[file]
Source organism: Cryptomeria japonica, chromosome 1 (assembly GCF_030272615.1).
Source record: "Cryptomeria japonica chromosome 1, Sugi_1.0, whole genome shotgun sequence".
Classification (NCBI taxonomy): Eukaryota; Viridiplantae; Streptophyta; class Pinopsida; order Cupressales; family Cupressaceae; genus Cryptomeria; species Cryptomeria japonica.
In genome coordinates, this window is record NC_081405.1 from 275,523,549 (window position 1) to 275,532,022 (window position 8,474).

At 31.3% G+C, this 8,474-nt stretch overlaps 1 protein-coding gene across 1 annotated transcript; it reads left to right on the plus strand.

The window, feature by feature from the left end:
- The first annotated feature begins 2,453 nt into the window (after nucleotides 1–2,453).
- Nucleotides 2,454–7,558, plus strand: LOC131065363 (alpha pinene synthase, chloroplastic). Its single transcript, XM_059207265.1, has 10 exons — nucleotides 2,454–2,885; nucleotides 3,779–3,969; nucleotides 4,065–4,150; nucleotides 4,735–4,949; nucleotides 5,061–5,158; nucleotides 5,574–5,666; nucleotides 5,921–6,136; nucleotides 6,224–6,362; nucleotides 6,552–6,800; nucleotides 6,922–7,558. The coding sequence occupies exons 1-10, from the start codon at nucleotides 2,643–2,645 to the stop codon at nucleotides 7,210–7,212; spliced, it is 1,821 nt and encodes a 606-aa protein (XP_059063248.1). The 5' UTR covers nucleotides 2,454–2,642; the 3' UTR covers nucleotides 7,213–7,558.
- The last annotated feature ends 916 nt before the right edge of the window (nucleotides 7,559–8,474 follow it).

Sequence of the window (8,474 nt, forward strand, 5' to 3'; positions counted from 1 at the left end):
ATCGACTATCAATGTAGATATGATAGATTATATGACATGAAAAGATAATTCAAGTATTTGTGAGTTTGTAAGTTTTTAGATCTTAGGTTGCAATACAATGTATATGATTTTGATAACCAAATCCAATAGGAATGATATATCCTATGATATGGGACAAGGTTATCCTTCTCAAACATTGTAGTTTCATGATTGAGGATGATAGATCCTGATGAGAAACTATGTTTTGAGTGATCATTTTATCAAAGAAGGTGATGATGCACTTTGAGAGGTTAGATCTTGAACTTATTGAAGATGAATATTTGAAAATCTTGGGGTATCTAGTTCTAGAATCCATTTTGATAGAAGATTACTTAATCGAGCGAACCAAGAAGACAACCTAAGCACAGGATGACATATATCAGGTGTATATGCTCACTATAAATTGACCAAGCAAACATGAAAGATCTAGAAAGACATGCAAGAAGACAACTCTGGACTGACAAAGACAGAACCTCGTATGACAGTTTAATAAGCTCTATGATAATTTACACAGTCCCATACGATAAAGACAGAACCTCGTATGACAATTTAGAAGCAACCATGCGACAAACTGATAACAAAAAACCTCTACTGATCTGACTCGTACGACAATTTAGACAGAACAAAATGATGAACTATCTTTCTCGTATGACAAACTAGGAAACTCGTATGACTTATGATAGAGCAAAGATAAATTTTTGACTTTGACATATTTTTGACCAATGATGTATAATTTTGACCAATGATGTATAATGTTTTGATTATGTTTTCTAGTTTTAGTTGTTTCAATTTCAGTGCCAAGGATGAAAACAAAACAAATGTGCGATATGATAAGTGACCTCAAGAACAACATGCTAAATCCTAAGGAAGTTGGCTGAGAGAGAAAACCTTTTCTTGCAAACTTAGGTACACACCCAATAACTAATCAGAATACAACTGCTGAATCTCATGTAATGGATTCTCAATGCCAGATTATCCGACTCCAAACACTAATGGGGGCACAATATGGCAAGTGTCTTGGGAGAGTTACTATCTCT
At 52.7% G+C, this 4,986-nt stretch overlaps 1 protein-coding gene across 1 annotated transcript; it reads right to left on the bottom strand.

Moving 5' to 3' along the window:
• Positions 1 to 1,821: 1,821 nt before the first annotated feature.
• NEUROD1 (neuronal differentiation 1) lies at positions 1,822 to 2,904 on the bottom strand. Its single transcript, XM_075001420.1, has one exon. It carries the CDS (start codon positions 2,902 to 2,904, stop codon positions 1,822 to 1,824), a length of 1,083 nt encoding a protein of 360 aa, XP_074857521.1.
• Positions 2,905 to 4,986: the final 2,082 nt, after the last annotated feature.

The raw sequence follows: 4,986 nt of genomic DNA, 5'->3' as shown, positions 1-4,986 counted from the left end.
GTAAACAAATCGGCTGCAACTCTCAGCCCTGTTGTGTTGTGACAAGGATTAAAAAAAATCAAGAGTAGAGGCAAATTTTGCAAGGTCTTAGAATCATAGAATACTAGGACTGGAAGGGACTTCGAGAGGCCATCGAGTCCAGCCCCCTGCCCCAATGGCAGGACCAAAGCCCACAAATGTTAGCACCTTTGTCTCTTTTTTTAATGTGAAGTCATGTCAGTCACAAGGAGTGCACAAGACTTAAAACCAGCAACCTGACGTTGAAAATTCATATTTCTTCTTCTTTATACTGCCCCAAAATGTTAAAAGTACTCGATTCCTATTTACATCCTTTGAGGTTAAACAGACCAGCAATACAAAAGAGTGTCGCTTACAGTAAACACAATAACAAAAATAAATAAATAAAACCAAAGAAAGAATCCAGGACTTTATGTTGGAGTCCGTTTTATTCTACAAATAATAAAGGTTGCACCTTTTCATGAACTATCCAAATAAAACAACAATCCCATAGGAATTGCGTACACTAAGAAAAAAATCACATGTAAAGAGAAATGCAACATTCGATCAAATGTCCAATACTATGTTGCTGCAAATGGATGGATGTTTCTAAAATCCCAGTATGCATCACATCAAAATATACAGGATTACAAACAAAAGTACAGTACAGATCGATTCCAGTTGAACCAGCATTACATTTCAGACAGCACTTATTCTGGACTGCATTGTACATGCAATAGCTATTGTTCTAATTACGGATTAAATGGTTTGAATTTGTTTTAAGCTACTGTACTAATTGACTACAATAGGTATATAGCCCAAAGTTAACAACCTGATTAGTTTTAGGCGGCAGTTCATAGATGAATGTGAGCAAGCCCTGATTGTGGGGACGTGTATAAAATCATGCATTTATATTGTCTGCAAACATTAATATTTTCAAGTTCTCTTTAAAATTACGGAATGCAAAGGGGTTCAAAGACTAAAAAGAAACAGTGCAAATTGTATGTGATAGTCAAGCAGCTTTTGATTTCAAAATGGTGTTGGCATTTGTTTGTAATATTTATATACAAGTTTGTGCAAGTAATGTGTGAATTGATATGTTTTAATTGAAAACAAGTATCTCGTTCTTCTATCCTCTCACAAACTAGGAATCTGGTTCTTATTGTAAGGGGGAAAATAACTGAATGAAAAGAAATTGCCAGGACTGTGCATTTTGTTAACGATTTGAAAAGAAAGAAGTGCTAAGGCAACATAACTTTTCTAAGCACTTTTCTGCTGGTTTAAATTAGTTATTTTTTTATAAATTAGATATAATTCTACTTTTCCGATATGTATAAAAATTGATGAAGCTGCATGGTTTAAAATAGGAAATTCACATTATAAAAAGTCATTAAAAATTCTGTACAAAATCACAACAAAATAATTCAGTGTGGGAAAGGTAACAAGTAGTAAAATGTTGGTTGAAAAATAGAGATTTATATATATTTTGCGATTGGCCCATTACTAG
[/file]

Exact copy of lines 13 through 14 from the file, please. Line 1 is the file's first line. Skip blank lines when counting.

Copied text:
Moving 5' to 3' along the window:
• Positions 1 to 1,821: 1,821 nt before the first annotated feature.